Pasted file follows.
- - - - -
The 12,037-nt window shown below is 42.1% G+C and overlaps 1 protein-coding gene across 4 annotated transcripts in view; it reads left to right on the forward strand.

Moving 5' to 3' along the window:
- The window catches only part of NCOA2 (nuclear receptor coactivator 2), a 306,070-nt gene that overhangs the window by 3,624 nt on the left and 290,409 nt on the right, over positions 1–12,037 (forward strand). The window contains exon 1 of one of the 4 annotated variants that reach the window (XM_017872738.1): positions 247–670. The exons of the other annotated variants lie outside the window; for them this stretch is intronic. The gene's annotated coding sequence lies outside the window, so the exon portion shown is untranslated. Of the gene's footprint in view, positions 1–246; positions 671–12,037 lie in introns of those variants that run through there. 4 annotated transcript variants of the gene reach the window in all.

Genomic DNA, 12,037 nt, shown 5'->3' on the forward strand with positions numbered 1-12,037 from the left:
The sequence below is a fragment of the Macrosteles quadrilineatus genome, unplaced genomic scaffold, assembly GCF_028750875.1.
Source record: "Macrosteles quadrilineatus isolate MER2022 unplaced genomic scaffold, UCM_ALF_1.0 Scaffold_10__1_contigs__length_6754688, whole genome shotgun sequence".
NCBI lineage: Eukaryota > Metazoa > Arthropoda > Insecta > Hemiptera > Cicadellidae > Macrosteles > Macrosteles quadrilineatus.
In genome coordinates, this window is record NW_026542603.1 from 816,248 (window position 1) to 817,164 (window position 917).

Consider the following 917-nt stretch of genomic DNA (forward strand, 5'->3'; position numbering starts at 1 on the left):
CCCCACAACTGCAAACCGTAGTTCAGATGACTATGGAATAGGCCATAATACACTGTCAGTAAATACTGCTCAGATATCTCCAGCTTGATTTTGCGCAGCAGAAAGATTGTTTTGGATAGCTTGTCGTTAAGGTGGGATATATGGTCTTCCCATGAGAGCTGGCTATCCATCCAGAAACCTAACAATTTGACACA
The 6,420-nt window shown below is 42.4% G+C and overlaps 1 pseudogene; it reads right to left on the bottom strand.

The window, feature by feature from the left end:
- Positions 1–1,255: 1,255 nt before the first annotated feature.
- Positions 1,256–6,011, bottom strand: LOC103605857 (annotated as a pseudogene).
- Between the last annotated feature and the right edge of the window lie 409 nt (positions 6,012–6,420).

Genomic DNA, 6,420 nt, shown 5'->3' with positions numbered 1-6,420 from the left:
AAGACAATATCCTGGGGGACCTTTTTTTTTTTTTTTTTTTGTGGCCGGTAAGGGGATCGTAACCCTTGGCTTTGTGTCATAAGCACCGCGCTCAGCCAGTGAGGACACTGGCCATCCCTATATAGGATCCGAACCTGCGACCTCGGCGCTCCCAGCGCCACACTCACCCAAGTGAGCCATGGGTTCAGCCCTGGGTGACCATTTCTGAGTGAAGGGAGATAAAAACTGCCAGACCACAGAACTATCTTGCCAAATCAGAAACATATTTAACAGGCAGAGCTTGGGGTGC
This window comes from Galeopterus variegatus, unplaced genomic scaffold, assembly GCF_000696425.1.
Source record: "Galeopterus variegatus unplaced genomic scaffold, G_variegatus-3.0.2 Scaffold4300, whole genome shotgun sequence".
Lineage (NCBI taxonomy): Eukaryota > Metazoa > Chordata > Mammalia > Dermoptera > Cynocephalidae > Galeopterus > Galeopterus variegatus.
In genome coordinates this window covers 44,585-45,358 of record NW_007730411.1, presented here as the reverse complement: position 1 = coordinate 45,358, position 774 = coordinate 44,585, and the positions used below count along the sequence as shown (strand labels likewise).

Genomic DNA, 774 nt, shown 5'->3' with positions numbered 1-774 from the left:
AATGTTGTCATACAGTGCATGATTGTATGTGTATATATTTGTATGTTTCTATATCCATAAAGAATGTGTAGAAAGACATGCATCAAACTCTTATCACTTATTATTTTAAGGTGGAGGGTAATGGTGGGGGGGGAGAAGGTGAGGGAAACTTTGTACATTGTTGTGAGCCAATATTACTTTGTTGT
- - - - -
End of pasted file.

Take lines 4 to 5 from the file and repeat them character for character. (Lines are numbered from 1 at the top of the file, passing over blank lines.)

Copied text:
Genomic DNA, 12,037 nt, shown 5'->3' on the forward strand with positions numbered 1-12,037 from the left:
The sequence below is a fragment of the Macrosteles quadrilineatus genome, unplaced genomic scaffold, assembly GCF_028750875.1.